Hermeneutics of suspicion

Hermeneutics of suspicion is a phrase coined by Paul Ricœur, "to capture a common spirit that pervades the writings of Marx, Freud, and Nietzsche."[1] It is defined as a balanced recognition and perception between "explanation" and "understanding" that validates expressions of a representation.[2] According to literary theorist Rita Felski, it is "a distinctively modern style of interpretation that circumvents obvious or self-evident meanings in order to draw out less visible and less flattering truths.[1][note 1] She also notes that "The “hermeneutics of suspicion” is the name usually bestowed on [a] technique of reading texts against the grain and between the lines, of cataloging their omissions and laying bare their contradictions, of rubbing in what they fail to know and cannot represent."[3] In that sense, it can be seen as being related to ideology critique.

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TypesEdit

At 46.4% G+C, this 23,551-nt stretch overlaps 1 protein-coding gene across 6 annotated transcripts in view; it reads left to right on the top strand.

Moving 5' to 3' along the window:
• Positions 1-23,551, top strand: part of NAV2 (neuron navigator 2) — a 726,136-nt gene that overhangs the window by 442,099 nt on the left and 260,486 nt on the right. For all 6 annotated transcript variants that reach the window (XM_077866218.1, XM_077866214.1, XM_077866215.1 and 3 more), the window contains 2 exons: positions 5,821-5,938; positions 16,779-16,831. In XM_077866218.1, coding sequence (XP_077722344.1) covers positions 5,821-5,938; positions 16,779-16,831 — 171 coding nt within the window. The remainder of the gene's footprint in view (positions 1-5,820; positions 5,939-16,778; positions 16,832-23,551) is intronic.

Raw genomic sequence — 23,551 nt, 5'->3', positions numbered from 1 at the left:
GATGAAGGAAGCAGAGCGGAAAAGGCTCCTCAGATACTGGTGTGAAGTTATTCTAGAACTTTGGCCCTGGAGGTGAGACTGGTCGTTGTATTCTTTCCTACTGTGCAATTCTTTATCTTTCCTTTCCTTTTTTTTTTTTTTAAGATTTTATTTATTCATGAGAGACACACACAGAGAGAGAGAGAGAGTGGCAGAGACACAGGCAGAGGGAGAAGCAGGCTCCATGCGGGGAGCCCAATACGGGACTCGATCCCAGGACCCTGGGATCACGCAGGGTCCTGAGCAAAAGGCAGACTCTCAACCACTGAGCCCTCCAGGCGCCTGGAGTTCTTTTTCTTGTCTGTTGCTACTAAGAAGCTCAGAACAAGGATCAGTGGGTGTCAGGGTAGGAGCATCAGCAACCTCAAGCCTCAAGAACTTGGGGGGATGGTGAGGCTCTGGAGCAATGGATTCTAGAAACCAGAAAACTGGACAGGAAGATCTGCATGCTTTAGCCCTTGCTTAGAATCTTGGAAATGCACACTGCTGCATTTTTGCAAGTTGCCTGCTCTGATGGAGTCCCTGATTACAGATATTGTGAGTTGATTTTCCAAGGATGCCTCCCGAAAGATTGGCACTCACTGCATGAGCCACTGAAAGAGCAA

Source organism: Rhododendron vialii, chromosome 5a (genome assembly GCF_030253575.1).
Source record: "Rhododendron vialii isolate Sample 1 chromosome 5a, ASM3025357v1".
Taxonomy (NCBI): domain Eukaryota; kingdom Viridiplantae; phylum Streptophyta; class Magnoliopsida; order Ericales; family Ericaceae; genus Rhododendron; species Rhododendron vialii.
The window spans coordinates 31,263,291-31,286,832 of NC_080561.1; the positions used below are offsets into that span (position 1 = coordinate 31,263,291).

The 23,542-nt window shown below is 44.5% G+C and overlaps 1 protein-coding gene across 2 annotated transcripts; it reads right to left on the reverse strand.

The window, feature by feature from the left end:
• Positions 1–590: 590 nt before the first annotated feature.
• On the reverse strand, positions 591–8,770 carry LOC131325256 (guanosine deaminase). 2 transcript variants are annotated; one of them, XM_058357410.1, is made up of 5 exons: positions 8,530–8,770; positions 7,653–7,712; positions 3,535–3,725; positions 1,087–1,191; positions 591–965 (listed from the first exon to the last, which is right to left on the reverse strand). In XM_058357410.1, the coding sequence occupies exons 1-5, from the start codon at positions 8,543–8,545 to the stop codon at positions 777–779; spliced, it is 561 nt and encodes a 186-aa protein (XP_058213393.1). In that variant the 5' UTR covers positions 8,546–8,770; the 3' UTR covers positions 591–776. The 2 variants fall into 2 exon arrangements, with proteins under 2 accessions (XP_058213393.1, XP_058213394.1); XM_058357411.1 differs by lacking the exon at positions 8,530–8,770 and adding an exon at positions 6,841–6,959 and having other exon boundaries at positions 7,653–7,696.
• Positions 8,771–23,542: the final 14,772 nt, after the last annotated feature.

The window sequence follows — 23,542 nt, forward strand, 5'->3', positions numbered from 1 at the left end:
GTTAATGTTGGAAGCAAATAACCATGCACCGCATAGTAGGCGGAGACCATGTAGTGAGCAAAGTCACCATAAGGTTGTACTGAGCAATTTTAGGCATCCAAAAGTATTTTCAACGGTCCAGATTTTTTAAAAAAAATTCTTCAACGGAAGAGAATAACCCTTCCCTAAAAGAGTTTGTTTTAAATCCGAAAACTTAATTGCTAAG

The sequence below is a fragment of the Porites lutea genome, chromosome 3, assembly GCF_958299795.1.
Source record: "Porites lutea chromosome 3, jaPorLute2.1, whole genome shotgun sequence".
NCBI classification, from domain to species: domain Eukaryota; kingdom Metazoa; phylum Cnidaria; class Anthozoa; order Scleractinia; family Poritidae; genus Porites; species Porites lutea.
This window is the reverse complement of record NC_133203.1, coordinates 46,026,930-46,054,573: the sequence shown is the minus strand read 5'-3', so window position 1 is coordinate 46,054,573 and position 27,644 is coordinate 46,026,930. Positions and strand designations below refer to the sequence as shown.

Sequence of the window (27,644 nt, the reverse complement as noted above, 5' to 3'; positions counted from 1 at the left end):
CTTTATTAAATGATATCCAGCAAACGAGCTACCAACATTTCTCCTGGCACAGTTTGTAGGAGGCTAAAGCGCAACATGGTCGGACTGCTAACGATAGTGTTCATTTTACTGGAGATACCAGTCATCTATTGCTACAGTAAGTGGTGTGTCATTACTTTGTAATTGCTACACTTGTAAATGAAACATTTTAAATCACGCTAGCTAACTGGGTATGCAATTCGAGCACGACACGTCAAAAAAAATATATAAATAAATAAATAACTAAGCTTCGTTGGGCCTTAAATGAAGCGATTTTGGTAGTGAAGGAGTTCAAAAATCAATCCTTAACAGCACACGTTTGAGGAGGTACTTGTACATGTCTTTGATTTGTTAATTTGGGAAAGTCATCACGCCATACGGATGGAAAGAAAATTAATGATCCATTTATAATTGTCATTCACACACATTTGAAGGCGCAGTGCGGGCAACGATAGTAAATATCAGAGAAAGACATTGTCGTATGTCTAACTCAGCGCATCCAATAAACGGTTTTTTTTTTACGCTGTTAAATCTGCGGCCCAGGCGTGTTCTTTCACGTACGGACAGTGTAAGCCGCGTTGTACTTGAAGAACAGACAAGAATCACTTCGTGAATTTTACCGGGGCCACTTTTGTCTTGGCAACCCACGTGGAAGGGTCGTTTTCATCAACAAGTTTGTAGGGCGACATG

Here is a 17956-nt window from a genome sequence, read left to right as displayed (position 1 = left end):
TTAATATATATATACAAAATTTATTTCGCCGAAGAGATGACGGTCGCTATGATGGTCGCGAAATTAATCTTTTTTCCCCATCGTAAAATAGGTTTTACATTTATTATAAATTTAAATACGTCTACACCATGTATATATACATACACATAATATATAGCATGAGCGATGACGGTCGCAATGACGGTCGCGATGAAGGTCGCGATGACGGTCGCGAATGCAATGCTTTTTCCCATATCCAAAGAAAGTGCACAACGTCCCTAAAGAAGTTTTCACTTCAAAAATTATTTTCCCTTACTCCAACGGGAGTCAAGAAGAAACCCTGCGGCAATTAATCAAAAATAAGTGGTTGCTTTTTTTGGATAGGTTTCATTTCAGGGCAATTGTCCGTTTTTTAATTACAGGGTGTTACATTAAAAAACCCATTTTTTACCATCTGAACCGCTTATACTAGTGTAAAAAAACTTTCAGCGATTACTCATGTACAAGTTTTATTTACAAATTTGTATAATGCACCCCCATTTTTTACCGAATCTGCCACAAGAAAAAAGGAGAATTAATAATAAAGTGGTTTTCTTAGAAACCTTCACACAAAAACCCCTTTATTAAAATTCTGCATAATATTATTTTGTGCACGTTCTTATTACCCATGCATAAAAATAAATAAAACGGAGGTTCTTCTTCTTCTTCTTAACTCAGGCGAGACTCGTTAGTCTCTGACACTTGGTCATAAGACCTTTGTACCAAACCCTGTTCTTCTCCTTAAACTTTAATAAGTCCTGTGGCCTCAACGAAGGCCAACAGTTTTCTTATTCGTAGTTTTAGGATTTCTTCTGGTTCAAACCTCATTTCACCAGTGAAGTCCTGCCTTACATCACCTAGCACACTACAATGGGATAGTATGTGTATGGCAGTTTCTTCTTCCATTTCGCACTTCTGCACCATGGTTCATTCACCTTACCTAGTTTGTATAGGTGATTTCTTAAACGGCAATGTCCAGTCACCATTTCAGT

Ruthellen Josselson explains that "Ricoeur distinguishes between two forms of hermeneutics: a hermeneutics of faith which aims to restore meaning to a text and a hermeneutics of suspicion which attempts to decode meanings that are disguised."[4]

See alsoEdit

NotesEdit

  1. ^ Rita Felski: "The “hermeneutics of suspicion” is a phrase coined by Paul Ricoeur to capture a common spirit that pervades the writings of Marx, Freud, and Nietzsche. In spite of their obvious differences, he argued, these thinkers jointly constitute a “school of suspicion.” That is to say, they share a commitment to unmasking “the lies and illusions of consciousness;” they are the architects of a distinctively modern style of interpretation that circumvents obvious or self-evident meanings in order to draw out less visible and less flattering truths (Ricoeur 356). Ricoeur’s term has sustained an energetic after-life within religious studies, as well as in philosophy, intellectual history, and related fields[.]"[1]

ReferencesEdit

  1. ^ a b c Felski, Rita (2012), "Critique and the Hermeneutics of Suspicion", M/C Journal, Media culture, 15 (1), suspicion .
  2. ^ Ricœur: Hermeneutics of suspicion, University of Toronto .
  3. ^ Rita Felski, “Context Stinks,” New Literary History, 42, no.4 (2011): 574.
  4. ^ Josselson, Ruthellen, The hermeneutics of faith and the hermeneutics of suspicion (PDF) .